Toshiba Corporation has developed an accurate and highly versatile Visual Question Answering (VQA) artificial intelligence (AI). The system can recognize not only people and objects, but also colors, shapes, appearances, and background details.
The AI overcomes the long-standing difficulty of answering questions on the appearance of people and objects and other relevant questions. The system suits wide range of applications without further modification.
In experiments using a public dataset1 comprising a large volume of images and data text, the VQA AI correctly answered 66.25 percent of questions without any pre-learning and 74.57 percent with pre-learning. For example, the AI can find a worker standing in a designated place by asking questions like, “Is the person on a black rug?”. This requires recognition of the individual, position, shape, and color. Applying it to safety monitoring systems at production sites can help improve safety and reduce workloads of onsite supervisors. It can also identify specific scenes in broadcast content and surveillance video footage.
Toshiba presented on September 14 the technology at ICANN20212, the international conference for neural networks.
In the coming years, Japan expects to experience growing problem on manpower shortages in manufacturing facilities. This has been also apparent in other advanced countries. The onset of the novel coronavirus (COVID-19) pandemic even made the situation worse as workers safety takes primordial concern.
Manufacturers has been eyeing the use of AI in production sites as a solution to growing labor challenges. Analysts forecasted the global AI market, including software, hardware, and services, to grow 16.4 percent in 2021 year-on-year to reach US$554.3 billion in 20243.
Current image recognition AI supports safety inspections at the level where it can detect individual objects learned beforehand, such as people, headwear, and work clothing. This analyzes camera images and determine whether someone is wearing a hardhat, or to detect dropped or fallen objects, helping to ensure workplace safety and reduce the site management workload.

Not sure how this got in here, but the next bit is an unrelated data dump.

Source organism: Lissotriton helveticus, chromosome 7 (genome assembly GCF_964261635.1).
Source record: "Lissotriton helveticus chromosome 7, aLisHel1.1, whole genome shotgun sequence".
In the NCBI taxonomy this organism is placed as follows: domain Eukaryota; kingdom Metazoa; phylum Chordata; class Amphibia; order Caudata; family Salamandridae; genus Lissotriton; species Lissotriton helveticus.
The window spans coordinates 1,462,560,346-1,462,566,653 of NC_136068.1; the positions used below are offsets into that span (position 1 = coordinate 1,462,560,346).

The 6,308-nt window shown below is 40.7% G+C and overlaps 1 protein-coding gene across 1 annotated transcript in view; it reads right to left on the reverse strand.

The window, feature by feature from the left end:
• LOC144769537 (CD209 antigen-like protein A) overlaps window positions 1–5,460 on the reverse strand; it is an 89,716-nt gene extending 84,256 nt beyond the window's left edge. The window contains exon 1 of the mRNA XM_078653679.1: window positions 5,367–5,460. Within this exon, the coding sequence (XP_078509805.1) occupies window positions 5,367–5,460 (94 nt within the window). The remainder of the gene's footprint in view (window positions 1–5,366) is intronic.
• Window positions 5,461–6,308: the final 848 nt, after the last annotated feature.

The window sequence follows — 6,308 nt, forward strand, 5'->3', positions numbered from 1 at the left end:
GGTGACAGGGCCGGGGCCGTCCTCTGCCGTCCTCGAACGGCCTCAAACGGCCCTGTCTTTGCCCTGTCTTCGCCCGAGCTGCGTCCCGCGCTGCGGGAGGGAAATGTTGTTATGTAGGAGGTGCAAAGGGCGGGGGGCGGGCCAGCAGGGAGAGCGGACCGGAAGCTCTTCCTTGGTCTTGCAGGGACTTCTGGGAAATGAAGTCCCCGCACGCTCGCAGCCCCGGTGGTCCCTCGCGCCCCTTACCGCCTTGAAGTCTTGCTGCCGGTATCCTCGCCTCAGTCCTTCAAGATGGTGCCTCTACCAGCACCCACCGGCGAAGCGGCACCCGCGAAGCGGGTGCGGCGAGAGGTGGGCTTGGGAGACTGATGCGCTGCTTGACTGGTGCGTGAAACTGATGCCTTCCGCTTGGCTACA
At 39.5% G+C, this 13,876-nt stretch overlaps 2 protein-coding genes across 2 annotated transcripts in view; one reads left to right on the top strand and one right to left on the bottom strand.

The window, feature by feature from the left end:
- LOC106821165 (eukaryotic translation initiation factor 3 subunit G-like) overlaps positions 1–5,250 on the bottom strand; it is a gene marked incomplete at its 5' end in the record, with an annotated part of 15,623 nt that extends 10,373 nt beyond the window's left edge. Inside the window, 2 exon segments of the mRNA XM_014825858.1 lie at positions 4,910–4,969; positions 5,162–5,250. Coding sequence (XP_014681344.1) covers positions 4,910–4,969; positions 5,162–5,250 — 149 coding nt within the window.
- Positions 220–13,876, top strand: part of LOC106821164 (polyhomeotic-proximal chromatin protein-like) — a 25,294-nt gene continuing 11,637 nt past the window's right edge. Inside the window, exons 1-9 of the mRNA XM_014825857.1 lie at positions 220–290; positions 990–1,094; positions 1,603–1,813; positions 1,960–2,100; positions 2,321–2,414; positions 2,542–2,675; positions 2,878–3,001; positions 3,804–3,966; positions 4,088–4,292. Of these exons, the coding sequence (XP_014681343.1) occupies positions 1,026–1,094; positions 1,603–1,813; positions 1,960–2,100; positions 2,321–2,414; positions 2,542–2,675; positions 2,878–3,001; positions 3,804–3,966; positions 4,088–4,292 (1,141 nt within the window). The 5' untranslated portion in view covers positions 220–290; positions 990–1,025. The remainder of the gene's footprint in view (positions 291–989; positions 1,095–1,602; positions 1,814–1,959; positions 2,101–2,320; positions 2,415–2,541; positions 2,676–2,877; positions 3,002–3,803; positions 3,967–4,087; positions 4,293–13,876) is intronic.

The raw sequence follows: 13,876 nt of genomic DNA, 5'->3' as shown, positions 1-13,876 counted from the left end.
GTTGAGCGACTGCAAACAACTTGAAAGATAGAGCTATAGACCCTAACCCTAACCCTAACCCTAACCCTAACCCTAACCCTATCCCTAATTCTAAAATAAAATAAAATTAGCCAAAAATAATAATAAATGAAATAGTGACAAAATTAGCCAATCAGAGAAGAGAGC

However, getting to this point requires the creation of a determination function that will help AI recognize an inspection item. For example, when checking for headgear, it must learn how to detect and determine if an individual is wearing a hat, hence the system must detect everyone first. However, this is difficult with the current AI set up and determination function as changes in inspection items may happen from time to time.
Toshiba’s new AI is highly flexible and accurate and can change or add questions and other parameters quickly. It can recognize not only people and objects but also image backgrounds. It also offers an extensive database at its disposal, ensure that it can quickly process the features of images and pre-learned questions to derive the correct answer. After learning a large set of images, questions and answers that cover the presence of people and objects, and information such as their location and status, the AI can provide an appropriate answer to a question from 3,000 answer patterns.
The AI is highly flexible to new inspection items, or changed to handle a different situation, by a simple “Image and Question” process of adding new question sentences (Fig. 1).
AI for VQA is a cutting edge-technology researchers around the world are investigating. The conventional approach4 relies on the features of people and objects in an image, but Toshiba’s new method also extracts background features and spatial areas, including the floors and passageways where these people and objects may be present (Fig. 2). This feature enables the new AI to derive accurate answers.
For example, the AI can answer questions such as whether there is an object on a path. It can also check if a person is standing in a designated area, or the presence of an object (Fig 3 and 4). Applying this AI to safety monitoring at production sites will improve workplace safety, reduce workloads on supervisors, and contribute to work style improvement.
In a performance evaluation with a global standard public dataset, Toshiba achieved accuracy levels of 66.25 percent without pre-learning and 74.57 percent with pre-learning, the highest levels ever recorded5. Results with the current methods showed accuracy of only 65.88 percent without pre-learning and 74 percent with pre-learning (Fig. 5).
The versatility of the new AI suits wide range of applications, such as searching for specific scenes from broadcast contents or specific circumstances. It can also look for people in a disc drive recorders and security footages and other similar scenarios.
Toshiba will continue system development and accuracy improvement, toward introducing the AI technology into safety monitoring systems in 2023.
1 VQA-v2 data set Antol, S., Agrawal, A., Lu, J., Mitchell, M., Batra, D., Zitnick, C.L., Parikh, D.: VQA: Visual Question Answering. In: ICCV (2015)
2 The 30th International Conference on Artificial Neural Networks held online from September 14th to 17th.
4 Li, Linjie and Gan, Zhe and Cheng, Yu and Liu, Jingjing: Relation-aware Graph Attention Network for Visual Question Answering: ICCV (2019)
5 As of the paper submission date (April 15, 2021)
6 Image source: Okayama Labor Bureau, Ministry of Health (Japanese)
7 Image source: Labour and Welfare, Ministry of Health (Japanese)